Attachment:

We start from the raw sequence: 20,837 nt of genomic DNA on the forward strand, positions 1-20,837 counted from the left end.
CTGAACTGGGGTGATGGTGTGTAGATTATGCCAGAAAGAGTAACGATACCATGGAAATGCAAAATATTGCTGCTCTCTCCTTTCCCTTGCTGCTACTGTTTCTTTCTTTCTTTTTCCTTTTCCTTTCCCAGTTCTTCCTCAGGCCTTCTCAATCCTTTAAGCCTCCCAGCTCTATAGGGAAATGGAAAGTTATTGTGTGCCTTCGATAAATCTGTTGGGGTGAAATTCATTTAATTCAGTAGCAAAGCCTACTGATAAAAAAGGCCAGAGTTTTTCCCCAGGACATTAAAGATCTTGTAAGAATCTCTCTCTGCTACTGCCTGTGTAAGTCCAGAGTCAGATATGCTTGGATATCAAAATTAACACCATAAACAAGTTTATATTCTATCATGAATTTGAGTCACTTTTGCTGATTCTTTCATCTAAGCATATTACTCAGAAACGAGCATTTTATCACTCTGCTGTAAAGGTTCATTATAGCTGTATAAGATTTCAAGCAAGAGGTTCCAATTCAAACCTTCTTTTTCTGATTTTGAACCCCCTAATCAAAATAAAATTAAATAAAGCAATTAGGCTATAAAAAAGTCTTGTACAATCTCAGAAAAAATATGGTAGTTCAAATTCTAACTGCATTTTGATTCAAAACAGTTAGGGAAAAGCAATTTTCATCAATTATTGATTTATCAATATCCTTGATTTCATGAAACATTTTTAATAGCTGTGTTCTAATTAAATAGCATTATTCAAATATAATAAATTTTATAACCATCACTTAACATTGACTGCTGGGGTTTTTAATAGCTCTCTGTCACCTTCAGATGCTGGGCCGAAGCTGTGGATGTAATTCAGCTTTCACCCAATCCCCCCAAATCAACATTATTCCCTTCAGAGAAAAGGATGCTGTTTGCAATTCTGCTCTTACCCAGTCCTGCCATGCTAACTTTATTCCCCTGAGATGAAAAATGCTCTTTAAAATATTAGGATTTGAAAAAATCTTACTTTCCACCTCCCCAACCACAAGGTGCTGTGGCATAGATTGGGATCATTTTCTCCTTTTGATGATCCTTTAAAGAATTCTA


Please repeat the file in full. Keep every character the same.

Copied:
We start from the raw sequence: 20,837 nt of genomic DNA on the forward strand, positions 1-20,837 counted from the left end.
CTGAACTGGGGTGATGGTGTGTAGATTATGCCAGAAAGAGTAACGATACCATGGAAATGCAAAATATTGCTGCTCTCTCCTTTCCCTTGCTGCTACTGTTTCTTTCTTTCTTTTTCCTTTTCCTTTCCCAGTTCTTCCTCAGGCCTTCTCAATCCTTTAAGCCTCCCAGCTCTATAGGGAAATGGAAAGTTATTGTGTGCCTTCGATAAATCTGTTGGGGTGAAATTCATTTAATTCAGTAGCAAAGCCTACTGATAAAAAAGGCCAGAGTTTTTCCCCAGGACATTAAAGATCTTGTAAGAATCTCTCTCTGCTACTGCCTGTGTAAGTCCAGAGTCAGATATGCTTGGATATCAAAATTAACACCATAAACAAGTTTATATTCTATCATGAATTTGAGTCACTTTTGCTGATTCTTTCATCTAAGCATATTACTCAGAAACGAGCATTTTATCACTCTGCTGTAAAGGTTCATTATAGCTGTATAAGATTTCAAGCAAGAGGTTCCAATTCAAACCTTCTTTTTCTGATTTTGAACCCCCTAATCAAAATAAAATTAAATAAAGCAATTAGGCTATAAAAAAGTCTTGTACAATCTCAGAAAAAATATGGTAGTTCAAATTCTAACTGCATTTTGATTCAAAACAGTTAGGGAAAAGCAATTTTCATCAATTATTGATTTATCAATATCCTTGATTTCATGAAACATTTTTAATAGCTGTGTTCTAATTAAATAGCATTATTCAAATATAATAAATTTTATAACCATCACTTAACATTGACTGCTGGGGTTTTTAATAGCTCTCTGTCACCTTCAGATGCTGGGCCGAAGCTGTGGATGTAATTCAGCTTTCACCCAATCCCCCCAAATCAACATTATTCCCTTCAGAGAAAAGGATGCTGTTTGCAATTCTGCTCTTACCCAGTCCTGCCATGCTAACTTTATTCCCCTGAGATGAAAAATGCTCTTTAAAATATTAGGATTTGAAAAAATCTTACTTTCCACCTCCCCAACCACAAGGTGCTGTGGCATAGATTGGGATCATTTTCTCCTTTTGATGATCCTTTAAAGAATTCTA